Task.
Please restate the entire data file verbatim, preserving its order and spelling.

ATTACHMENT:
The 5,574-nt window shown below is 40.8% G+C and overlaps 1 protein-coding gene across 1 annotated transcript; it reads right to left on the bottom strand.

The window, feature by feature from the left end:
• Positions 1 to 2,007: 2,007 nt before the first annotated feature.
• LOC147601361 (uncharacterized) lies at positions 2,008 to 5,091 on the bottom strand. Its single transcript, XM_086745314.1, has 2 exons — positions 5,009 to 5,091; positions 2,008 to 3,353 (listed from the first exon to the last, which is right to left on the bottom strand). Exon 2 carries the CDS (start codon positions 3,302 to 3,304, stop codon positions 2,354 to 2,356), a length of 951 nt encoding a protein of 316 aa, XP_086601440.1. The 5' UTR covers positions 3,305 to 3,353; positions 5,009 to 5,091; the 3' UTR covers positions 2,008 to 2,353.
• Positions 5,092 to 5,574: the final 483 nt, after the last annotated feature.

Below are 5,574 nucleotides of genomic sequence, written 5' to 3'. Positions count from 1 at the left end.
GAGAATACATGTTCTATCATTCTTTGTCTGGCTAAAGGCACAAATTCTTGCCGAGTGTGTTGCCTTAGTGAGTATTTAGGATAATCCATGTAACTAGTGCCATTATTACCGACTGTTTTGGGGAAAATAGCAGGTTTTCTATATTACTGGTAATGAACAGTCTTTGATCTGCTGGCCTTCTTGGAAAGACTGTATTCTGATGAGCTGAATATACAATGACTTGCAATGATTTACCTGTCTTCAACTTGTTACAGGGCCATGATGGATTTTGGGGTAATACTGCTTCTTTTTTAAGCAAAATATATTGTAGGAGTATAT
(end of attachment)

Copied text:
The 5,574-nt window shown below is 40.8% G+C and overlaps 1 protein-coding gene across 1 annotated transcript; it reads right to left on the bottom strand.

The window, feature by feature from the left end:
• Positions 1 to 2,007: 2,007 nt before the first annotated feature.
• LOC147601361 (uncharacterized) lies at positions 2,008 to 5,091 on the bottom strand. Its single transcript, XM_086745314.1, has 2 exons — positions 5,009 to 5,091; positions 2,008 to 3,353 (listed from the first exon to the last, which is right to left on the bottom strand). Exon 2 carries the CDS (start codon positions 3,302 to 3,304, stop codon positions 2,354 to 2,356), a length of 951 nt encoding a protein of 316 aa, XP_086601440.1. The 5' UTR covers positions 3,305 to 3,353; positions 5,009 to 5,091; the 3' UTR covers positions 2,008 to 2,353.
• Positions 5,092 to 5,574: the final 483 nt, after the last annotated feature.

Below are 5,574 nucleotides of genomic sequence, written 5' to 3'. Positions count from 1 at the left end.
GAGAATACATGTTCTATCATTCTTTGTCTGGCTAAAGGCACAAATTCTTGCCGAGTGTGTTGCCTTAGTGAGTATTTAGGATAATCCATGTAACTAGTGCCATTATTACCGACTGTTTTGGGGAAAATAGCAGGTTTTCTATATTACTGGTAATGAACAGTCTTTGATCTGCTGGCCTTCTTGGAAAGACTGTATTCTGATGAGCTGAATATACAATGACTTGCAATGATTTACCTGTCTTCAACTTGTTACAGGGCCATGATGGATTTTGGGGTAATACTGCTTCTTTTTTAAGCAAAATATATTGTAGGAGTATAT